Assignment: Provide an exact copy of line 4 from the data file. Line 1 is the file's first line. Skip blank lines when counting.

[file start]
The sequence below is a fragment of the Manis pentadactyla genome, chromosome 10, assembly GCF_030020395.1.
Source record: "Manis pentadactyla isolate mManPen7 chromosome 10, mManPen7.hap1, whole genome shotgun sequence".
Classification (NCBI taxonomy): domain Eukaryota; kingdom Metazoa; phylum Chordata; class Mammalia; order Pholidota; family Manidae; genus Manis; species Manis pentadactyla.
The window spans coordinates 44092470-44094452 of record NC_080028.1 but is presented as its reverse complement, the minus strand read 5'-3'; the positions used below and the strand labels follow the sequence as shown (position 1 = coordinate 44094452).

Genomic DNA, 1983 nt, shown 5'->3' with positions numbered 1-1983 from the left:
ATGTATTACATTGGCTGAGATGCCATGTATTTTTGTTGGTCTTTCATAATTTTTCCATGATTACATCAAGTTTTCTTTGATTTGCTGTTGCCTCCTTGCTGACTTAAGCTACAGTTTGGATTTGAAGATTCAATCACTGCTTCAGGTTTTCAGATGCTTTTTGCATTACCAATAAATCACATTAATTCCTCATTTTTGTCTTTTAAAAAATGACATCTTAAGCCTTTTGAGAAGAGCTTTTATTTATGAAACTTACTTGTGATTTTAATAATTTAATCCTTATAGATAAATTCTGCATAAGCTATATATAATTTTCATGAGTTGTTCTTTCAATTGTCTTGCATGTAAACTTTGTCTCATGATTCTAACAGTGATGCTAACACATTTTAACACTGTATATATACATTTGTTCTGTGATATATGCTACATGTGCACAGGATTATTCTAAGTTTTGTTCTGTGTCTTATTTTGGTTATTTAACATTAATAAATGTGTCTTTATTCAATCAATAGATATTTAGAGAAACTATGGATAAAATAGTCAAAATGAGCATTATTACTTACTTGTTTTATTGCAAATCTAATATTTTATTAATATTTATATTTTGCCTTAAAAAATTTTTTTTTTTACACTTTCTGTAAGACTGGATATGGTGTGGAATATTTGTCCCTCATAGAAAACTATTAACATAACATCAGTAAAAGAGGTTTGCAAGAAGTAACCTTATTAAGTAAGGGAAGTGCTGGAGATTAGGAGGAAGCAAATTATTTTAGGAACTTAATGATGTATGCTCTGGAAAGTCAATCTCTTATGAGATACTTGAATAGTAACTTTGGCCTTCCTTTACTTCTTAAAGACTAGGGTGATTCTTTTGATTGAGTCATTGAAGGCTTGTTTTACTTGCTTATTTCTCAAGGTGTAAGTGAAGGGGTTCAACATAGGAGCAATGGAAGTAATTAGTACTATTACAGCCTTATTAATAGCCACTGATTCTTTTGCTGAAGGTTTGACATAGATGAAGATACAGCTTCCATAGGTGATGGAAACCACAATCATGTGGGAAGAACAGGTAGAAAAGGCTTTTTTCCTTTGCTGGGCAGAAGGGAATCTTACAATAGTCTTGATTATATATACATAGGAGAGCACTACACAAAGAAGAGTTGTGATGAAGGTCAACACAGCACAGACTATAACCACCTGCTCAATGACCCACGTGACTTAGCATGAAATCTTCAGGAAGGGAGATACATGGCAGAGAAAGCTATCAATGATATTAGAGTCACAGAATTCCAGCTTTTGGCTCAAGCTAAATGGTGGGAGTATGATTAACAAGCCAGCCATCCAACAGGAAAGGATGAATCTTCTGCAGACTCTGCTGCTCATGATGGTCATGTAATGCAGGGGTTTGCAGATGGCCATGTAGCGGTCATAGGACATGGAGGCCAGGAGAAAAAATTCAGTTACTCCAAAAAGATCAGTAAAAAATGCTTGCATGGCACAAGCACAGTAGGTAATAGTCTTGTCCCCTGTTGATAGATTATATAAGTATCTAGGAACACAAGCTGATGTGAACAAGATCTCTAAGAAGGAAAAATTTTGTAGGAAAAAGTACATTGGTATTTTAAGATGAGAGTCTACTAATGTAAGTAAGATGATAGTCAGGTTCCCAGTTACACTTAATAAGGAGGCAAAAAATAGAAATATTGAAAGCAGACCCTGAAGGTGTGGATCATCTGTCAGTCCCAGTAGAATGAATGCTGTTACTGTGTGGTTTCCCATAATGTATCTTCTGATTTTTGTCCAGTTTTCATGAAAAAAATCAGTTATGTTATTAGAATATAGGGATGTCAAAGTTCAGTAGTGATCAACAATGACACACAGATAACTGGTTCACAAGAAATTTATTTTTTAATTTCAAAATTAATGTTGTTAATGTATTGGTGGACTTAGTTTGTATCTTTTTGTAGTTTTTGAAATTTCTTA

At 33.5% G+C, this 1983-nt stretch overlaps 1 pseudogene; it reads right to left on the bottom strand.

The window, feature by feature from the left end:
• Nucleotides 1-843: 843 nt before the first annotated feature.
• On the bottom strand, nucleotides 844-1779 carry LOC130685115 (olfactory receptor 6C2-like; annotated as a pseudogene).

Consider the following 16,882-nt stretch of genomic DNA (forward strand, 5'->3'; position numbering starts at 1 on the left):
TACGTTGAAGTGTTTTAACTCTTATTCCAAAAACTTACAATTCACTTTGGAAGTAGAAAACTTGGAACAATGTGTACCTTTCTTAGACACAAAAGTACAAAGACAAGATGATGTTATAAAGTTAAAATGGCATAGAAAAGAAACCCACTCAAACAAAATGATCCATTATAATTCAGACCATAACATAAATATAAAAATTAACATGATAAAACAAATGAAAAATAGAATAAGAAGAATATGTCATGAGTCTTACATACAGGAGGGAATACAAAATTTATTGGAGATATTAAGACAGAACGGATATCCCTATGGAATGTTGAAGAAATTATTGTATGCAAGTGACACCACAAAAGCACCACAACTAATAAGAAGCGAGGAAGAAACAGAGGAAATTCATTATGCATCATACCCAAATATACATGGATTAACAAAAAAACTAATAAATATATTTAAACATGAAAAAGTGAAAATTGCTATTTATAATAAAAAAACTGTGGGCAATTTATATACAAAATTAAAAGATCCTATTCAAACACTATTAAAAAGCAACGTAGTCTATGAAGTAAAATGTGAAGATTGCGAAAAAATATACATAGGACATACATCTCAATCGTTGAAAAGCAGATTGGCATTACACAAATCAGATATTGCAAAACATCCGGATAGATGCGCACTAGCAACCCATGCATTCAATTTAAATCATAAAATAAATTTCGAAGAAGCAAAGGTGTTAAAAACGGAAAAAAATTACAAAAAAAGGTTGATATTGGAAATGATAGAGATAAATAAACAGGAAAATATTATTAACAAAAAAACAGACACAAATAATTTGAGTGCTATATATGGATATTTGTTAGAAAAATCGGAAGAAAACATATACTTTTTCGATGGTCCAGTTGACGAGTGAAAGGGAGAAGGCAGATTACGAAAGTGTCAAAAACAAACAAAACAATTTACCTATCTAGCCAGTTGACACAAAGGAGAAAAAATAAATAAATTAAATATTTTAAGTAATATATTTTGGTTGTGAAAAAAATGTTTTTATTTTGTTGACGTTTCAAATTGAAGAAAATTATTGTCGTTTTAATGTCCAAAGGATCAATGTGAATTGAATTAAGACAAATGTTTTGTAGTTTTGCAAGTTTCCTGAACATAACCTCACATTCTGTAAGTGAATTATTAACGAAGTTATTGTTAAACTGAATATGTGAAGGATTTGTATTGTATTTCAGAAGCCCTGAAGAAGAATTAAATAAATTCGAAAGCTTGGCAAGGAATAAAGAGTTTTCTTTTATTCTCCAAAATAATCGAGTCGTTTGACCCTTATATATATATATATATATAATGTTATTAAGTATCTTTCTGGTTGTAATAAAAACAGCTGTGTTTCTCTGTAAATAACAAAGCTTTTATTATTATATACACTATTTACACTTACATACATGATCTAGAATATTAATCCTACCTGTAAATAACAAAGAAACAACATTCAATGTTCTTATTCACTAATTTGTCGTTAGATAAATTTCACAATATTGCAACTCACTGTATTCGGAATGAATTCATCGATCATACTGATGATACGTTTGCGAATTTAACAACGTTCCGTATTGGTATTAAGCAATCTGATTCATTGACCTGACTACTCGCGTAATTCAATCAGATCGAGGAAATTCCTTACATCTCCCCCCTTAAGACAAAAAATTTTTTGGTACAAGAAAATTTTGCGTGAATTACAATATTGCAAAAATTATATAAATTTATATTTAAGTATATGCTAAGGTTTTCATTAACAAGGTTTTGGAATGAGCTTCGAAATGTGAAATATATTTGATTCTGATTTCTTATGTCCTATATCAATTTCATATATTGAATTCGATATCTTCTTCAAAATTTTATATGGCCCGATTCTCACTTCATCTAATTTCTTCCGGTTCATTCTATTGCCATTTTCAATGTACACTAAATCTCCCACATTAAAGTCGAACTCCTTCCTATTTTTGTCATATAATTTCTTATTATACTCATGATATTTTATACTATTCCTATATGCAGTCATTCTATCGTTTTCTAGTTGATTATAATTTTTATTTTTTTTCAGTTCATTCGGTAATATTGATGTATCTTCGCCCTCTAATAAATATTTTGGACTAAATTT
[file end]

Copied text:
The window spans coordinates 44092470-44094452 of record NC_080028.1 but is presented as its reverse complement, the minus strand read 5'-3'; the positions used below and the strand labels follow the sequence as shown (position 1 = coordinate 44094452).